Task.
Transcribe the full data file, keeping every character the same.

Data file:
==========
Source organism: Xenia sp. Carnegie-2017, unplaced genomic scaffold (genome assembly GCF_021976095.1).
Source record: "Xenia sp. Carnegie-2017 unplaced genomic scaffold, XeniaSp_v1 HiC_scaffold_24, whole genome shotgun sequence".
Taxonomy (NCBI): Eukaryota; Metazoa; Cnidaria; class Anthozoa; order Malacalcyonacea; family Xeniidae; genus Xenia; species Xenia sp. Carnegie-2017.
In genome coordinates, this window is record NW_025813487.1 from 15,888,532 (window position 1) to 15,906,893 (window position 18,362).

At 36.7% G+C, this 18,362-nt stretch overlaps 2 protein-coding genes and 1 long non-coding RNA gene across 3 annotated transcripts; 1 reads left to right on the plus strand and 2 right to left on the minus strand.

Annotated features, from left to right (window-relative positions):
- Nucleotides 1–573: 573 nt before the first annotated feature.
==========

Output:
Source organism: Xenia sp. Carnegie-2017, unplaced genomic scaffold (genome assembly GCF_021976095.1).
Source record: "Xenia sp. Carnegie-2017 unplaced genomic scaffold, XeniaSp_v1 HiC_scaffold_24, whole genome shotgun sequence".
Taxonomy (NCBI): Eukaryota; Metazoa; Cnidaria; class Anthozoa; order Malacalcyonacea; family Xeniidae; genus Xenia; species Xenia sp. Carnegie-2017.
In genome coordinates, this window is record NW_025813487.1 from 15,888,532 (window position 1) to 15,906,893 (window position 18,362).

At 36.7% G+C, this 18,362-nt stretch overlaps 2 protein-coding genes and 1 long non-coding RNA gene across 3 annotated transcripts; 1 reads left to right on the plus strand and 2 right to left on the minus strand.

Annotated features, from left to right (window-relative positions):
- Nucleotides 1–573: 573 nt before the first annotated feature.